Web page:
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Displays of Power: Multiple Registers of Kingship and Power in the Murals of Mysore Rangamahal
February 21, 2019 @ 4:00 pm - 5:30 pmFree
The Center for the Study of Hindu Traditions presents a talk by Professor Caleb Simmons, Department of Religious Studies, University of Arizona.
DISPLAYS OF POWER: MULTIPLE REGISTERS OF KINGSHIP AND POWER IN THE MURALS OF THE MYSORE RAṄGAMAHAL
Time: Thursday, February 21, 4:00 pm
Venue: 117 Anderson Hall
The display of non-military, modalities of power within courtly productions was central to the negotiation of kingship within the early colonial period in India. One of the most prevalent forms of the exhibition of power in Mysore and many similar kingdoms throughout India were the visual arts, including mural paintings, illustrated manuscripts, and paperboard paintings. Visual media are an open but subtle means to critique colonial authority and to present a different perspective on power that was rooted in Indian understandings of sovereignty. In this talk, I discuss the visual culture of Mysore kingdom of south India during the reign of Krishnaraja Wodeyar III (1799-1868) and how his court employed images to display an alternative to colonial hegemony. I show how these images make legible a visual discourse that was instrumentalized in an attempt to shape political and theological ideology in colonial Mysore. To do so, I focus on the large mural complex that is contained in the Mysore Rangamahal (Hall of Color) as an exemplary production of this display of non-militaristic power for the colonized king.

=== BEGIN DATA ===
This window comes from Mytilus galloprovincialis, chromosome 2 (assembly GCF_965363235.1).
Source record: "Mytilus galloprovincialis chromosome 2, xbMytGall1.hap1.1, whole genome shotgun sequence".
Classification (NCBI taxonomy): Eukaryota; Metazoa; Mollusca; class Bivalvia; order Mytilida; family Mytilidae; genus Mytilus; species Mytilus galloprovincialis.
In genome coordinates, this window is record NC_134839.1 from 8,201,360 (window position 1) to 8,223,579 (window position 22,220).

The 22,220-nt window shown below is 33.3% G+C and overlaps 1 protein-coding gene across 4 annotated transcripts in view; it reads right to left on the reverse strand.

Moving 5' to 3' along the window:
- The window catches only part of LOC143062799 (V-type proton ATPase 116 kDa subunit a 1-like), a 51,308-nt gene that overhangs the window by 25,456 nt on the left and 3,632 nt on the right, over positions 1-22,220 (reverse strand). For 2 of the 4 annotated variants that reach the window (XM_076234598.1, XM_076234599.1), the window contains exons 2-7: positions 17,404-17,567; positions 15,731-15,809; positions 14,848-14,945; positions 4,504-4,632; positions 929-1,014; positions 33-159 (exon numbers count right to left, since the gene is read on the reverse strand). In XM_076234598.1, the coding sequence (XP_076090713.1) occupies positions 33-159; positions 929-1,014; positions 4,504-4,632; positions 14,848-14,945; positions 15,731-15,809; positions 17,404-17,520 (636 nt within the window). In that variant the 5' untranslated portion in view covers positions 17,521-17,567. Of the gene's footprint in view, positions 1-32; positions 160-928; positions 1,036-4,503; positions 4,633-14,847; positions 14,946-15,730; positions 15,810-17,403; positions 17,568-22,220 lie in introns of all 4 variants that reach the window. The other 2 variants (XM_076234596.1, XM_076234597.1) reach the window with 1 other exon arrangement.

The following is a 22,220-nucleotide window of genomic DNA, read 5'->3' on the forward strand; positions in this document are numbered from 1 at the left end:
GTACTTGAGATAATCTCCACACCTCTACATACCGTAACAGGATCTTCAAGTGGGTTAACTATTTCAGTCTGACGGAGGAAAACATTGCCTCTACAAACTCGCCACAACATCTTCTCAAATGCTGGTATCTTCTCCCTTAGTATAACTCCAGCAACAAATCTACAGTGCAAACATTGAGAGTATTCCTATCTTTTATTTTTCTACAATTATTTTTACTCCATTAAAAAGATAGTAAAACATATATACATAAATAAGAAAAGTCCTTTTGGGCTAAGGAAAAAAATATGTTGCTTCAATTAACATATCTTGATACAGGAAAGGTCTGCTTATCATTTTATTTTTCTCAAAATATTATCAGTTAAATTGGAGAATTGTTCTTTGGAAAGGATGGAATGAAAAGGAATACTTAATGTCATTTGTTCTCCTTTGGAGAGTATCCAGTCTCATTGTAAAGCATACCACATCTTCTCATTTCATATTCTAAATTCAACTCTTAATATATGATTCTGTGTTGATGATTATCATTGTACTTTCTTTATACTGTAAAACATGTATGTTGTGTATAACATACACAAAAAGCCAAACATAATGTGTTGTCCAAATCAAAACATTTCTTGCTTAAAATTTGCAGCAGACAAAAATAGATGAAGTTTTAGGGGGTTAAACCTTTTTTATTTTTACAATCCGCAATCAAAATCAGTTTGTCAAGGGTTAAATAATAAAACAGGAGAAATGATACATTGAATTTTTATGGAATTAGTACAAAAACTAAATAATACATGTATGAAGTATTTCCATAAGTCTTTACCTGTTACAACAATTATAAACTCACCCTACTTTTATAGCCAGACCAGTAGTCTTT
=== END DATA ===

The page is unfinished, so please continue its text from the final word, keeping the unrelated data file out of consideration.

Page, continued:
Dr. Caleb Simmons (Ph.D. in Religion, University of Florida) is an Assistant Professor of Religious Studies at the University of Arizona. He specializes in religion in South Asia, especially Hinduism. His book Devotional Sovereignty: Kingship and Religion in India, 1782-1868(Oxford University Press, forthcoming) examines how the late early modern/early colonial court of Mysore re-envisioned notions of kingship, territory, and religion, especially its articulations through devotion. He is currently working on a second monograph, Singing the Goddess into Place: Folksongs, Myth, and Situated Knowledge in Mysore, India that examines popular local folksongs that tell the mythology of Mysore’s Chamundeshwari and her consort Nanjundeshwara. He also edited (with Moumita Sen and Hillary Rodrigues) and contributed to Nine Nights of the Goddess: The Navarātri Festival in South Asia(SUNY Press, 2018) a collected volume that focuses on various aspects of the important festival of Navaratri.